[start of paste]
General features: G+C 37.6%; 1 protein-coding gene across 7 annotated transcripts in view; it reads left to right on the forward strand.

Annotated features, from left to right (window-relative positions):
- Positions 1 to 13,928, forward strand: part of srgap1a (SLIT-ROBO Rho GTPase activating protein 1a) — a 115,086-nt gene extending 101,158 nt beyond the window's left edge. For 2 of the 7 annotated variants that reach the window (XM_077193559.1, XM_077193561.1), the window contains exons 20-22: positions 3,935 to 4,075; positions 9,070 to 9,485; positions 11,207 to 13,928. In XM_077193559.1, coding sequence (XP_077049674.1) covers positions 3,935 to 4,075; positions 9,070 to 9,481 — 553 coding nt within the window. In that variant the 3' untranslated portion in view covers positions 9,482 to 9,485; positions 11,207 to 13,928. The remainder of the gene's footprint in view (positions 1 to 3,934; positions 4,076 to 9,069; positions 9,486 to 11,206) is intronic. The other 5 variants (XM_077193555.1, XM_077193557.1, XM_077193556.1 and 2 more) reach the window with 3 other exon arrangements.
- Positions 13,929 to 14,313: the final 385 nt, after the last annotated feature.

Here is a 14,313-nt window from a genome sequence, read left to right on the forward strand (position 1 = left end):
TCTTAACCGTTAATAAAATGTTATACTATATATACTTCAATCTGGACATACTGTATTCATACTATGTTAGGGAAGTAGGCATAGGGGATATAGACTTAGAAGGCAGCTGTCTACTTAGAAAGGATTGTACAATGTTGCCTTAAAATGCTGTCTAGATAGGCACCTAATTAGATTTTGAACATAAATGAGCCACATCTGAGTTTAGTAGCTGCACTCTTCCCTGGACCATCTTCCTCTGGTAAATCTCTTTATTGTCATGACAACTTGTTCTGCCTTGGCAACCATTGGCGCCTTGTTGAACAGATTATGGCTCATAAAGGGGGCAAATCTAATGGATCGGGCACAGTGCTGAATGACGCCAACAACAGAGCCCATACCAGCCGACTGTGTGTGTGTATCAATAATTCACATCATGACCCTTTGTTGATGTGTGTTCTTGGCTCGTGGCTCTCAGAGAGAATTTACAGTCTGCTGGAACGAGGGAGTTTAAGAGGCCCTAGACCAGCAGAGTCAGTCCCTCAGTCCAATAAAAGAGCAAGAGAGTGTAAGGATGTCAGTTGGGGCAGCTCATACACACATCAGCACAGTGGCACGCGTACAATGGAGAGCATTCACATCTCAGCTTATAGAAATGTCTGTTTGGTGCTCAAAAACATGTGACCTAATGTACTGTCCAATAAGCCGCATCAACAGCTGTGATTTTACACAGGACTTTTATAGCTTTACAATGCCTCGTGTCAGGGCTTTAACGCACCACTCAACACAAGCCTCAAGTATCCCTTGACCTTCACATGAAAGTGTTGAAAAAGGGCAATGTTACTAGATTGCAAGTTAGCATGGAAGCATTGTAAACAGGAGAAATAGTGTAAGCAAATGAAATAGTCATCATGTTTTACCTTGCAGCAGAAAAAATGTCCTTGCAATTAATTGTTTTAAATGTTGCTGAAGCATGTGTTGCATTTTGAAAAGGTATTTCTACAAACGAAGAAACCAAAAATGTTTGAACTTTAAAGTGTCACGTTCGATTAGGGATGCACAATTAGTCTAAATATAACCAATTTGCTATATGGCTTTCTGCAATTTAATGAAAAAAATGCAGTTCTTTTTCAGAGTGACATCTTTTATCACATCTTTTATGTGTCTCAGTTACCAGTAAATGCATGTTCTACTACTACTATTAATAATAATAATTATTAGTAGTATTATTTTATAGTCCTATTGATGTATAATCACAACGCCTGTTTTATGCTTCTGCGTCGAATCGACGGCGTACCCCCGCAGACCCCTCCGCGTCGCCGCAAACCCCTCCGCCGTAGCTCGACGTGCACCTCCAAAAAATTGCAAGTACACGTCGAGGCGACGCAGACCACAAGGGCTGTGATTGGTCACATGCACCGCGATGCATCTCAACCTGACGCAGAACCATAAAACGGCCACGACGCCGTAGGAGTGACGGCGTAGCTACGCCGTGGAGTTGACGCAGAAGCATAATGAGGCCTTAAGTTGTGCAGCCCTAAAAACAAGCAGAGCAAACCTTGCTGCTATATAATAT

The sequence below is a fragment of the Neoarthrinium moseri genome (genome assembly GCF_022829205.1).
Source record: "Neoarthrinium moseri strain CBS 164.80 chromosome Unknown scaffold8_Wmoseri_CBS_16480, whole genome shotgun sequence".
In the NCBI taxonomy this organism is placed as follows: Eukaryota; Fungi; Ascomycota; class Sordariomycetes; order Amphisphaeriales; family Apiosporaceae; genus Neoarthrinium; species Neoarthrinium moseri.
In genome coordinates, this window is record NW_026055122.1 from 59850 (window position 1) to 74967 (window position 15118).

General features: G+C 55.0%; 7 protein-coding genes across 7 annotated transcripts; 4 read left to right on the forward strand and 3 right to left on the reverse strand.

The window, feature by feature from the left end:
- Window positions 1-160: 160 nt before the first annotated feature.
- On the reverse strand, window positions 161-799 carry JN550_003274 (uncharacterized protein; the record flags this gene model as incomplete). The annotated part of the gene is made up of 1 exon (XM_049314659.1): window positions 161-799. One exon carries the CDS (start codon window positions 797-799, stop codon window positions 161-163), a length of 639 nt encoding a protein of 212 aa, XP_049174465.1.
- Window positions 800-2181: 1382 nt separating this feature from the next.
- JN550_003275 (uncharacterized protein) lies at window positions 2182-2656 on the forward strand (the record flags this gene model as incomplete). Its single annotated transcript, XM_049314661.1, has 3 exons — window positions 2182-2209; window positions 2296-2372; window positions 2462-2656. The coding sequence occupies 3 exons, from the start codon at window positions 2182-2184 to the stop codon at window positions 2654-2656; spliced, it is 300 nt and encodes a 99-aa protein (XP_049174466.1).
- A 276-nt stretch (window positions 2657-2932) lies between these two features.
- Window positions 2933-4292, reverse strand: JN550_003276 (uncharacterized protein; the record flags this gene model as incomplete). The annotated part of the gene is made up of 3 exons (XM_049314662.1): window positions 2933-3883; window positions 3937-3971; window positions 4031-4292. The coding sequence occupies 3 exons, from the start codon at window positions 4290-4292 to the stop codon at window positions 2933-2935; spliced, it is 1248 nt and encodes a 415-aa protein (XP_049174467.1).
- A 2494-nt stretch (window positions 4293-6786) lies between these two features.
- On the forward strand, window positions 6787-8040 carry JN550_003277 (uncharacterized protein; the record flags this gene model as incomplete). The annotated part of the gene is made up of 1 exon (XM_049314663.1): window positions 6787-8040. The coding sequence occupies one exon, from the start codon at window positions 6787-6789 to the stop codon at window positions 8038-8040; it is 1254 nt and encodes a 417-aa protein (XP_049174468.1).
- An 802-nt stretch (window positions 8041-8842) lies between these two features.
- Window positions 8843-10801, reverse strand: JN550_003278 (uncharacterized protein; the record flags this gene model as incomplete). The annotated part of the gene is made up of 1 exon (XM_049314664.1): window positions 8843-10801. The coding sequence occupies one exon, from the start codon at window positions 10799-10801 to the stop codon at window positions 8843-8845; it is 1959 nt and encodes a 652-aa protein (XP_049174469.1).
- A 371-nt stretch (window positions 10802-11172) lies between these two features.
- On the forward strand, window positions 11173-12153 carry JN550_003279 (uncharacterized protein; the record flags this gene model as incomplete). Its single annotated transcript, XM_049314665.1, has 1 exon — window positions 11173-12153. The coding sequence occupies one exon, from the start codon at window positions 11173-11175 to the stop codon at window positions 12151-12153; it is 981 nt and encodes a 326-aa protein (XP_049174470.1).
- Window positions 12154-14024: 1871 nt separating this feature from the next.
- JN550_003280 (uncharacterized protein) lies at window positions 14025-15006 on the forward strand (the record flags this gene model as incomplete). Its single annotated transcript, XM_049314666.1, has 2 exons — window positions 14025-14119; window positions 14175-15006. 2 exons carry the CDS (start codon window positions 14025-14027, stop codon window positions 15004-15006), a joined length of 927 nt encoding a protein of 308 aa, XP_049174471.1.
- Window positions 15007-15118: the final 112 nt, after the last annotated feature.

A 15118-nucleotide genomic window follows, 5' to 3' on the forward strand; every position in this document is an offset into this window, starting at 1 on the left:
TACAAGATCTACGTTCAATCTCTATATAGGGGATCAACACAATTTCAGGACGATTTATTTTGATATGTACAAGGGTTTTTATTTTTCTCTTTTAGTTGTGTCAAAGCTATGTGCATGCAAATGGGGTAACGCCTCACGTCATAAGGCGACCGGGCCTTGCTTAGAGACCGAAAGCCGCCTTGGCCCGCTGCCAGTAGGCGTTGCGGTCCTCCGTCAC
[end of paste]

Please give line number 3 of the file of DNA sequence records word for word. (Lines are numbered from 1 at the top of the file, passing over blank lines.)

- Positions 1 to 13,928, forward strand: part of srgap1a (SLIT-ROBO Rho GTPase activating protein 1a) — a 115,086-nt gene extending 101,158 nt beyond the window's left edge. For 2 of the 7 annotated variants that reach the window (XM_077193559.1, XM_077193561.1), the window contains exons 20-22: positions 3,935 to 4,075; positions 9,070 to 9,485; positions 11,207 to 13,928. In XM_077193559.1, coding sequence (XP_077049674.1) covers positions 3,935 to 4,075; positions 9,070 to 9,481 — 553 coding nt within the window. In that variant the 3' untranslated portion in view covers positions 9,482 to 9,485; positions 11,207 to 13,928. The remainder of the gene's footprint in view (positions 1 to 3,934; positions 4,076 to 9,069; positions 9,486 to 11,206) is intronic. The other 5 variants (XM_077193555.1, XM_077193557.1, XM_077193556.1 and 2 more) reach the window with 3 other exon arrangements.